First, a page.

There are so many courses: Which course is for me?
At championship events, like the Nationals and the North Americans, there are “age” classes and “open” classes. Every age class is assigned to a certain course, following the standards for course length and difficulty set by Orienteering Canada. This is why there are so many courses to choose from — 11 in the case of the Middle and Long events; and 6 in the case of the Sprint event.
If you enter an age class, you will be competing with other people of the same gender and age bracket. However, you do not have to enter your age class — most courses offer an open (non-competitive) class as well.
Roughly-speaking, the course difficulties relate to the Wednesday night B-meets as follows:
|B-meet||Long, Middle, or Sprint|
|Novice||1 or 2|
For example, for men aged 21-34, the age class is Course 11 — the longest, most difficult course. That is the championship course for that age group. However, if you are in that age bracket, but not up to that kind of challenge, you are welcome to enter the open class on one of the shorter courses. (Note though — if you win an open class, you are not considered “North American (or Canadian) Champion” the way the winner of the M21-34 age class on course 11 is.)
Listed below is a summary of the courses that will be offered for the Middle and Long events, along with an explanation of how the course compares with the YOA’s Wednesday night meets. For the Sprint race, the same age classes are used, but the assignment as to which course they run is different, as only 6 courses are offered.
Refer to the tables of courses on the registration page for a visual explanation of which age-group and Open classes are on which courses. On each course, F = female, M = male. The number following the F or M indicates the age bracket for that course. Age is based on December 31st of the year of the competition (in this case 2018). A 34-year old woman who turns 35 in November is eligible to enter the W35-44 age class if she wishes. The open classes are simply identified by the course number. Courses 9, 10 and 11 do not have Open classes.
The following list describes the courses for Long and Middle events in more detail. Courses for the Sprint event are all generally of similar technical difficulty and differ primarily in length.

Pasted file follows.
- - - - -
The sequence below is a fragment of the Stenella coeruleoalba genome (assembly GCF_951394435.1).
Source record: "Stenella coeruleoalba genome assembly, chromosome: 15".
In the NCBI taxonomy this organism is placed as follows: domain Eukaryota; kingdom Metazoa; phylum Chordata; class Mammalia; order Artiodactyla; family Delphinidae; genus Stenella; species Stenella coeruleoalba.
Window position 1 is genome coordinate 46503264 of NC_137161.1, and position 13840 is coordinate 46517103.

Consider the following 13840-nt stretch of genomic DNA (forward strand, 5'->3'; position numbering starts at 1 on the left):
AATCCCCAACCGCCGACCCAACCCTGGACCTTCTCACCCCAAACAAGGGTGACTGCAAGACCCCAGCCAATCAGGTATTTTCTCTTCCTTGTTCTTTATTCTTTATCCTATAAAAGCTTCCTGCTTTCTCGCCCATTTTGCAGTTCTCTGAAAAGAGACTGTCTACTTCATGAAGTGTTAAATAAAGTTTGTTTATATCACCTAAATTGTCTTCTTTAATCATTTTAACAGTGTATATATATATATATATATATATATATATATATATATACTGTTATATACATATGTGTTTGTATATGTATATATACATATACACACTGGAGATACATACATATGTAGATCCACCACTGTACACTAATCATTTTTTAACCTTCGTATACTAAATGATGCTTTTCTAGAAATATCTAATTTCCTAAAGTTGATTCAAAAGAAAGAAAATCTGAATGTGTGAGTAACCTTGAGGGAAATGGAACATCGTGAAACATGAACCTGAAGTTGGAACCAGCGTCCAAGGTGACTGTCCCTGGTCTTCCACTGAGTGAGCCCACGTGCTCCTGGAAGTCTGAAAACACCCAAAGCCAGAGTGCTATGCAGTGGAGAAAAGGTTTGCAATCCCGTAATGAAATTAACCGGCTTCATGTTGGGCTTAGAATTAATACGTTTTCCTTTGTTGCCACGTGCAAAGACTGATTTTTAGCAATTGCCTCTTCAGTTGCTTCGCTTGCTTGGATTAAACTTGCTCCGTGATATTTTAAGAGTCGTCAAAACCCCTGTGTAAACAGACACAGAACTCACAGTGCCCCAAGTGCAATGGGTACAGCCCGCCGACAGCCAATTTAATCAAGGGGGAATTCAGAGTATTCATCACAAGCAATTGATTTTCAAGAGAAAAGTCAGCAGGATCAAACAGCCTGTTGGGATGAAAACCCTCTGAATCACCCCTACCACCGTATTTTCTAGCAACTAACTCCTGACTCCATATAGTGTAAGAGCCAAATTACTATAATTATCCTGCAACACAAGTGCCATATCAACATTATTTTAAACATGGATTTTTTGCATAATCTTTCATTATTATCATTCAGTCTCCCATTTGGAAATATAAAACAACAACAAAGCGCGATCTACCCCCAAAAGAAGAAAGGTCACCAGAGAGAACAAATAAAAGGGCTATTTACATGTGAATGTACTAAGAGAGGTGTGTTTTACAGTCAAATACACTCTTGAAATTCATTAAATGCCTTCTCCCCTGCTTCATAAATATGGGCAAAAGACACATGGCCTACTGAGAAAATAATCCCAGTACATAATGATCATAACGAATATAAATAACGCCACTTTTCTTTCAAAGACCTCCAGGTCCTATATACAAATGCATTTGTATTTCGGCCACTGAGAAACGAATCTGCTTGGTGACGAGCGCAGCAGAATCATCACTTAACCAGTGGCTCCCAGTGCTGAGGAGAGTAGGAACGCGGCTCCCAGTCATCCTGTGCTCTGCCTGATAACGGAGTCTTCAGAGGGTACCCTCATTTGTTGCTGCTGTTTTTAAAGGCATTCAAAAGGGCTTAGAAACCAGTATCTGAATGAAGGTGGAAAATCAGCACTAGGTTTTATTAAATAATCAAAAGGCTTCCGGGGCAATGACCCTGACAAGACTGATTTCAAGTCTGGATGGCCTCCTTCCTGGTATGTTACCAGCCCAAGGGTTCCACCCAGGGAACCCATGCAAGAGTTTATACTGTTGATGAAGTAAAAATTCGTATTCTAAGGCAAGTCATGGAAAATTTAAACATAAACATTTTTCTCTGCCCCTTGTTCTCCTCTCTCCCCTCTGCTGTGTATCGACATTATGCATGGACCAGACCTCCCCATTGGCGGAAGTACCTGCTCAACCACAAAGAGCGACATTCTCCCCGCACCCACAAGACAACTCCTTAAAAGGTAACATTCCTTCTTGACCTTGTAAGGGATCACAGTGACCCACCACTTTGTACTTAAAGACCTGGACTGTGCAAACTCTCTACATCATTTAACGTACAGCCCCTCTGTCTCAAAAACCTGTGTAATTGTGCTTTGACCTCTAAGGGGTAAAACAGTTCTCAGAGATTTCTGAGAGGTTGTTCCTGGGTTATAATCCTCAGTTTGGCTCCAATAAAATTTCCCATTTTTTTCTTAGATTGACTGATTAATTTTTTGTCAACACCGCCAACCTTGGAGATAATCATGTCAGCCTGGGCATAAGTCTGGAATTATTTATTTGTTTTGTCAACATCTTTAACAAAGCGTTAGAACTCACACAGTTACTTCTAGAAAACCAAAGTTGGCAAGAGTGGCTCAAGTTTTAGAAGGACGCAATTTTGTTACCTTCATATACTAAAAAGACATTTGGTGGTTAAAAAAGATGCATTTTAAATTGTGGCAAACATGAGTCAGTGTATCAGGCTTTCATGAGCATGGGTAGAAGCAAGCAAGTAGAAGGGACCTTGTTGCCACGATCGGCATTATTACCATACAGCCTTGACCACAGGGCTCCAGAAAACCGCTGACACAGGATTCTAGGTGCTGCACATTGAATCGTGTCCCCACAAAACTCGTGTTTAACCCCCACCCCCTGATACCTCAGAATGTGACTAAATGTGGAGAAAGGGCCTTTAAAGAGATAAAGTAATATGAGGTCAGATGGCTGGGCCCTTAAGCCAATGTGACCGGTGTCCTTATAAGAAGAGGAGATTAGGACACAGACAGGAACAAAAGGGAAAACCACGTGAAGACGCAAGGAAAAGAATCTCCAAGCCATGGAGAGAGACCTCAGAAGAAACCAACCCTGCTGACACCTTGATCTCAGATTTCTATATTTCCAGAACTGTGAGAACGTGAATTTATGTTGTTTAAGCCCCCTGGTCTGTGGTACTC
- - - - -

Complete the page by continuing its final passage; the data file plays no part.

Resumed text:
Similar to the Novice course, you can expect the course to be between 1.5-2.5 km in length, and to be on trails. Use of a compass is not normally required.
Similar to, or slightly harder than the Novice course, you can expect the course to be between 2.5-2.5 km in length and to be off trails for portions of the course. Use of the compass can be helpful, but is not normally required.
Similar to the Intermediate course, with an overall length between 3.5-4.5 km. Use of the compass is required.
Similar to the Advanced or Expert course in difficulty level, but relatively short (2.0-3.0 km). Use of the compass is required.
This is meant to be a technically challenging, but fairly short course to cater to our oldest participants (MF75+, MF80+, MF85+, MF90+). This course may be considered similar to the Expert course. You can expect the length to be between 3.0 to 5.0 km. Use of the compass is required.
These courses are all considered very technically challenging; similar to (or longer than) the Expert course on our Wednesday night events, with an overall course length of more than 4.5 km. The very longest courses may be over 10 km depending on the terrain and the nature of the forest.
Do I need to pre-register?
Yes. Registration on the day is not possible, as we will be pre-printing all of the maps. Open classes will have a free start time (you can start any time during the start window), but all other classes will have pre-assigned start times.
What can I expect at the Championships?
Likely, the biggest difference between this event and the Wednesday night meets that you will notice is the more formalized starting procedure. Start times are pre-assigned, meaning that you have to start at a specific time. If you are late for your start, your elapsed time for the course will have started anyway. The start can be up to a kilometre from the parking/finish area, so allow enough time to get to the start. The first time that you see the map is when your time starts. The rest of the event is similar. Plan on socializing after the event, comparing route choices and getting to know fellow orienteers from across the country and indeed, the globe!